The Fresh Loaf

News & Information for Amateur Bakers and Artisan Bread Enthusiasts

Cascade Cabin Cinnamon Rolls

  • Pin It
sortachef's picture
sortachef

Cascade Cabin Cinnamon Rolls

Cascade Cabin Cinnamon Rolls


 One of my favorite things to do when I'm up overnight at our little mountain cabin is to make cinnamon rolls, with a long slow rise. I get a batch of dough going, and let it sit for a long time in a cool corner, to rise all day. Before turning in for the night I roll the dough out and shape the rolls. Sometimes I make them all the same size, and sometimes I make them look like mountain peaks, the way I've done in this recipe. They're just perfect the next morning with freshly brewed cabin coffee.


Cascade Cabin Cinnamon Rolls



Makes 8 large rolls


 


For the dough:


½ cup water at 100º


2 teaspoons yeast


2/3 cup milk, scalded and cooled


4 Tablespoons butter


¾ cup sugar


1 teaspoons salt


4 cups all-purpose flour


¼ cup flour for benchwork


 


For the filling:


2 Tablespoons butter, lightly melted


¾ cups raisins (I use golden raisins)


3 teaspoons cinnamon


2 Tablespoons sugar


 


Make the dough: Mix the water and yeast in a 4-quart bowl and let sit for 10 minutes to foam. Scald the milk in a small saucepan and add the butter to the milk while it's cooling. Add the ¾ cup sugar, the salt and 2 cups of flour to the yeast mixture in the bowl and, when the milk has cooled to body heat add it as well. Stir with the handle of a wooden spoon for 200 beats to make a smooth batter.


Add the other 2 cups of flour and work it into the dough to incorporate. Make a ball with the dough, scraping the sides of the bowl as necessary. Turn the dough out onto a lightly floured counter and knead for 5 minutes. Clean and dry the bowl.


Long rise: Put the dough ball into the bowl, cover with a lid or a piece of plastic wrap, and let sit in a corner to rise. Optimal temperature for this rise is 55-60º. If you can't achieve this temperature you may have to improvise by putting the dough by a doorway or on a cellar step. Let sit for 8 to 10 hours, punching down if the dough is super active.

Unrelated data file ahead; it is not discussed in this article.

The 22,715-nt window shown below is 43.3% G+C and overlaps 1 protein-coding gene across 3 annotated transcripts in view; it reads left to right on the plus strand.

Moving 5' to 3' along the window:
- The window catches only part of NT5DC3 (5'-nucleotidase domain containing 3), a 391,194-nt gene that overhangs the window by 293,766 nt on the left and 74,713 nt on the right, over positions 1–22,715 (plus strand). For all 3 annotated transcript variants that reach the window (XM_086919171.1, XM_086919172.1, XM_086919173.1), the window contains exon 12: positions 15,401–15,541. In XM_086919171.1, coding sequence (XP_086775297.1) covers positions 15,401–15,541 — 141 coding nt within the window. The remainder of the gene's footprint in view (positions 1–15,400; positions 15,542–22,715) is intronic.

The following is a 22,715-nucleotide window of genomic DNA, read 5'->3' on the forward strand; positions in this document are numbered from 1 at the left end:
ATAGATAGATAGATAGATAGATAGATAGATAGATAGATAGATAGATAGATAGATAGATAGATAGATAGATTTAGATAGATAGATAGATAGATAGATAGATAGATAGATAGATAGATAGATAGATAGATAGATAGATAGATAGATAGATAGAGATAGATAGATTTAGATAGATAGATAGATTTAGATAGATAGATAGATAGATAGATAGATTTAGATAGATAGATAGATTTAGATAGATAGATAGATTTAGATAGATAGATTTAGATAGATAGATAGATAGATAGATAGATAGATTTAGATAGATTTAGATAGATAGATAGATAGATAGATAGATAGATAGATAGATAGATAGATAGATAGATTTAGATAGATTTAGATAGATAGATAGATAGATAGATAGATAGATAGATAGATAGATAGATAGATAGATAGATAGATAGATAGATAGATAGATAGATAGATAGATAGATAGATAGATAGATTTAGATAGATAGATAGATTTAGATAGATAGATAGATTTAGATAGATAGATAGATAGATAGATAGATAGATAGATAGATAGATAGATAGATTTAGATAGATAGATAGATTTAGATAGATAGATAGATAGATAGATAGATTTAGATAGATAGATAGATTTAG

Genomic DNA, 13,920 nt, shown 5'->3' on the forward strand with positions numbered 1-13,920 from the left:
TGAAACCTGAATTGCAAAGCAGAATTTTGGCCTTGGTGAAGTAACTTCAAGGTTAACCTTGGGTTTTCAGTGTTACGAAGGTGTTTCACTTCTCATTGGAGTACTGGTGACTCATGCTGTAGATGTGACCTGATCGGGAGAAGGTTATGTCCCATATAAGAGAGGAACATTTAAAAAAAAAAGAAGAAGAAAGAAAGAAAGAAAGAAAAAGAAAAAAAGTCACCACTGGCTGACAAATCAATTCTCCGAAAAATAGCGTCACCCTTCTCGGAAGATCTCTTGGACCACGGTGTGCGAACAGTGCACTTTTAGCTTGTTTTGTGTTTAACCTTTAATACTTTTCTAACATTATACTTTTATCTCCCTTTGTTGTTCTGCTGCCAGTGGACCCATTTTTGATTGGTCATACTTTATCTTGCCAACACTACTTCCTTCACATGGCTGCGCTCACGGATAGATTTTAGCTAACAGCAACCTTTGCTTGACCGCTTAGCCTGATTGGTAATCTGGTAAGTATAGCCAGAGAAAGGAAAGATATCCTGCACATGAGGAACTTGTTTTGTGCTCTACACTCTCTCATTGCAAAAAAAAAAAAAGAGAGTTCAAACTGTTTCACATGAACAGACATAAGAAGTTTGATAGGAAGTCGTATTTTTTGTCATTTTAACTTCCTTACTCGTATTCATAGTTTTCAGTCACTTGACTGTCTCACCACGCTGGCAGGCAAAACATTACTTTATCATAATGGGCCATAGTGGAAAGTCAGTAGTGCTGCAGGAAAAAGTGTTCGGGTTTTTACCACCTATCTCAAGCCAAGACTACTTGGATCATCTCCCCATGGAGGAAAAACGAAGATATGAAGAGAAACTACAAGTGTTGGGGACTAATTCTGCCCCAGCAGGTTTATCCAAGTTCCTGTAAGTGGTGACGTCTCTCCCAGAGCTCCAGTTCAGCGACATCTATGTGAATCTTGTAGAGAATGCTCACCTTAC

Shape the rolls: Roll the dough into a 10" x 18" rectangle. If your cabin has no rolling pin use a wine bottle, as I do. Spread 2 Tablespoons of barely melted butter over the flattened dough.


Cut the dough into equal quarters, and then cut each quarter in half lengthwise at a 20º angle so that one end of each finished piece is 3" wide and the other 2".


Mix the raisins, cinnamon and sugar in a coffee cup and spoon equal portions along the center of each dough piece. When all the raisin mixture is distributed, roll each piece up, starting with the widest end and keeping one side flat as you roll.


Overnight rise: Arrange the somewhat unwieldy rolls in a buttered 8" square metal or glass pan. They'll want to flop some, so let them. Cover loosely with plastic wrap and let rise for 7 hours at 55º.


Bake the rolls: In the morning, let the rolls sit near the morning fire for an hour to warm up some. Preheat the oven to 425º and, once hot, put in the rolls. Bake for 10 minutes, lower the oven temperature to 350º and bake for 25-30 minutes more. If the tops get too dark, drape a piece of foil over the rolls for the last 10 minutes.


When the rolls are baked, put down your snow shovel and grab some coffee. The rolls should probably cool for 30 minutes, but I really wouldn't know - I've never been able to wait that long!


Disclaimer: These results were obtained in a mountain cabin with thin insulation and a 40-year old electric stove. Rising and baking times will vary.


For complete text and a few more photos, see original content at www.woodfiredkitchen.com

Comments

diverpro94's picture
diverpro94

Great Pic!

zoltan szabo's picture
zoltan szabo

Hey mate, I love the picture 2! I think i have something similar recipe between my notes but not 100%.


Happy Baking!

LindyD's picture
LindyD

Beautiful photo, and I like the way you presented the rolls.


Also looks like the skiing was good!

ryeaskrye's picture
ryeaskrye

Nice looking riolls too.

breadsong's picture
breadsong

This is one of the loveliest bread photos I've ever seen.
The cinnamon rolls themselves look like a random range of mountain peaks!
I just saw your post for your hoagie rolls today and decided to take a look at your blog - 
you've offered some really good information and beautiful-looking baking.
Thanks! from breadsong

sortachef's picture
sortachef

Breadsong and everyone else,


Thanks for your comments. I have to admit that this photo and this recipe developed almost subconsciously. I mean, hey, I'm at a mountain cabin, I love to bake and that, coupled with the snow falling softly overnight, just kind of led to one of those perfect moments.


By that time, in that mood, the photo practically took itself!


Cheers,


Sortachef

FireFighterJim's picture
FireFighterJim

OK.  Showing my age paraphrasing from "Fantasy Island", But, my gosh, if the rolls taste as good as they look,  They WILL be my new favorite.  Now that I'm retired from being FireFighterJim, I will only have to make a single batch for my family and I.


Plan to give them a try next week.  This is the week of the "English Muffin" from the Bread Bible.  Wish me luck.


 


Retired FirefighterJim